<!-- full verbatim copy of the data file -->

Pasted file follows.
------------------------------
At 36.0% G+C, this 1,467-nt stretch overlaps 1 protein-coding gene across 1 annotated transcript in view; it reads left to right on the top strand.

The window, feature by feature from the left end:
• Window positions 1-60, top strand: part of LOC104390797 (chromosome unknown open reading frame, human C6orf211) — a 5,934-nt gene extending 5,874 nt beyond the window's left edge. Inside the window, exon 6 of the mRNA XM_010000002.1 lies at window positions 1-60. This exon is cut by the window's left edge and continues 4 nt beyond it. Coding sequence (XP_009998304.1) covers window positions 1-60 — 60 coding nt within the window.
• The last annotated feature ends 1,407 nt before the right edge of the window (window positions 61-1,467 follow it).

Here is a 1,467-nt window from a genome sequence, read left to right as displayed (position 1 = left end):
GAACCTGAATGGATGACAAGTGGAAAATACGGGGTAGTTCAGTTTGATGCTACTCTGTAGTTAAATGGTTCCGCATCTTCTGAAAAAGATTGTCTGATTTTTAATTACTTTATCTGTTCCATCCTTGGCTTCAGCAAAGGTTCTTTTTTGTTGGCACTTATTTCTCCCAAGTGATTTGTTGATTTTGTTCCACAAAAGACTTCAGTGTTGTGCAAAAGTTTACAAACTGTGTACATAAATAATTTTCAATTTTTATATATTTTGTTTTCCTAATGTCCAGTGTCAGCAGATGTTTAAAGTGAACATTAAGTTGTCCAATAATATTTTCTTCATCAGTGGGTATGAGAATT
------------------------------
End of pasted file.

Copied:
At 36.0% G+C, this 1,467-nt stretch overlaps 1 protein-coding gene across 1 annotated transcript in view; it reads left to right on the top strand.

The window, feature by feature from the left end:
• Window positions 1-60, top strand: part of LOC104390797 (chromosome unknown open reading frame, human C6orf211) — a 5,934-nt gene extending 5,874 nt beyond the window's left edge. Inside the window, exon 6 of the mRNA XM_010000002.1 lies at window positions 1-60. This exon is cut by the window's left edge and continues 4 nt beyond it. Coding sequence (XP_009998304.1) covers window positions 1-60 — 60 coding nt within the window.
• The last annotated feature ends 1,407 nt before the right edge of the window (window positions 61-1,467 follow it).

Here is a 1,467-nt window from a genome sequence, read left to right as displayed (position 1 = left end):
GAACCTGAATGGATGACAAGTGGAAAATACGGGGTAGTTCAGTTTGATGCTACTCTGTAGTTAAATGGTTCCGCATCTTCTGAAAAAGATTGTCTGATTTTTAATTACTTTATCTGTTCCATCCTTGGCTTCAGCAAAGGTTCTTTTTTGTTGGCACTTATTTCTCCCAAGTGATTTGTTGATTTTGTTCCACAAAAGACTTCAGTGTTGTGCAAAAGTTTACAAACTGTGTACATAAATAATTTTCAATTTTTATATATTTTGTTTTCCTAATGTCCAGTGTCAGCAGATGTTTAAAGTGAACATTAAGTTGTCCAATAATATTTTCTTCATCAGTGGGTATGAGAATT